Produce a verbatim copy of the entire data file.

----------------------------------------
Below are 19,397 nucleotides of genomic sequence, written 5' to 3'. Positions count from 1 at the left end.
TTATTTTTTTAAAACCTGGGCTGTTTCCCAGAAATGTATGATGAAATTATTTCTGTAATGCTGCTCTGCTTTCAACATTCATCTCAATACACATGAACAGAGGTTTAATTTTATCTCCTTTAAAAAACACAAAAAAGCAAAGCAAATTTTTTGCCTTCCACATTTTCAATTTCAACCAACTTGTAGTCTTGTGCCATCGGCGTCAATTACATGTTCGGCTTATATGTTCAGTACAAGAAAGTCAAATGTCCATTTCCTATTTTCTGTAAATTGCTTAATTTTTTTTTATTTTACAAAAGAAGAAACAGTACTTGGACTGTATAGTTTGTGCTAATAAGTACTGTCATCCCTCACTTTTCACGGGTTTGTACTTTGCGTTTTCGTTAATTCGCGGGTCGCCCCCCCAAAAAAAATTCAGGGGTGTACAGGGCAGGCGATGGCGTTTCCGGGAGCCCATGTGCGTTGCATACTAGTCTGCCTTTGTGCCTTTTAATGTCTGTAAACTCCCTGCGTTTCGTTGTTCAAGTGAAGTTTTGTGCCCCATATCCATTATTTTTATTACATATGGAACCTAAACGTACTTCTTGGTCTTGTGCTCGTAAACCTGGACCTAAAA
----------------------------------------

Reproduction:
Below are 19,397 nucleotides of genomic sequence, written 5' to 3'. Positions count from 1 at the left end.
TTATTTTTTTAAAACCTGGGCTGTTTCCCAGAAATGTATGATGAAATTATTTCTGTAATGCTGCTCTGCTTTCAACATTCATCTCAATACACATGAACAGAGGTTTAATTTTATCTCCTTTAAAAAACACAAAAAAGCAAAGCAAATTTTTTGCCTTCCACATTTTCAATTTCAACCAACTTGTAGTCTTGTGCCATCGGCGTCAATTACATGTTCGGCTTATATGTTCAGTACAAGAAAGTCAAATGTCCATTTCCTATTTTCTGTAAATTGCTTAATTTTTTTTTATTTTACAAAAGAAGAAACAGTACTTGGACTGTATAGTTTGTGCTAATAAGTACTGTCATCCCTCACTTTTCACGGGTTTGTACTTTGCGTTTTCGTTAATTCGCGGGTCGCCCCCCCAAAAAAAATTCAGGGGTGTACAGGGCAGGCGATGGCGTTTCCGGGAGCCCATGTGCGTTGCATACTAGTCTGCCTTTGTGCCTTTTAATGTCTGTAAACTCCCTGCGTTTCGTTGTTCAAGTGAAGTTTTGTGCCCCATATCCATTATTTTTATTACATATGGAACCTAAACGTACTTCTTGGTCTTGTGCTCGTAAACCTGGACCTAAAA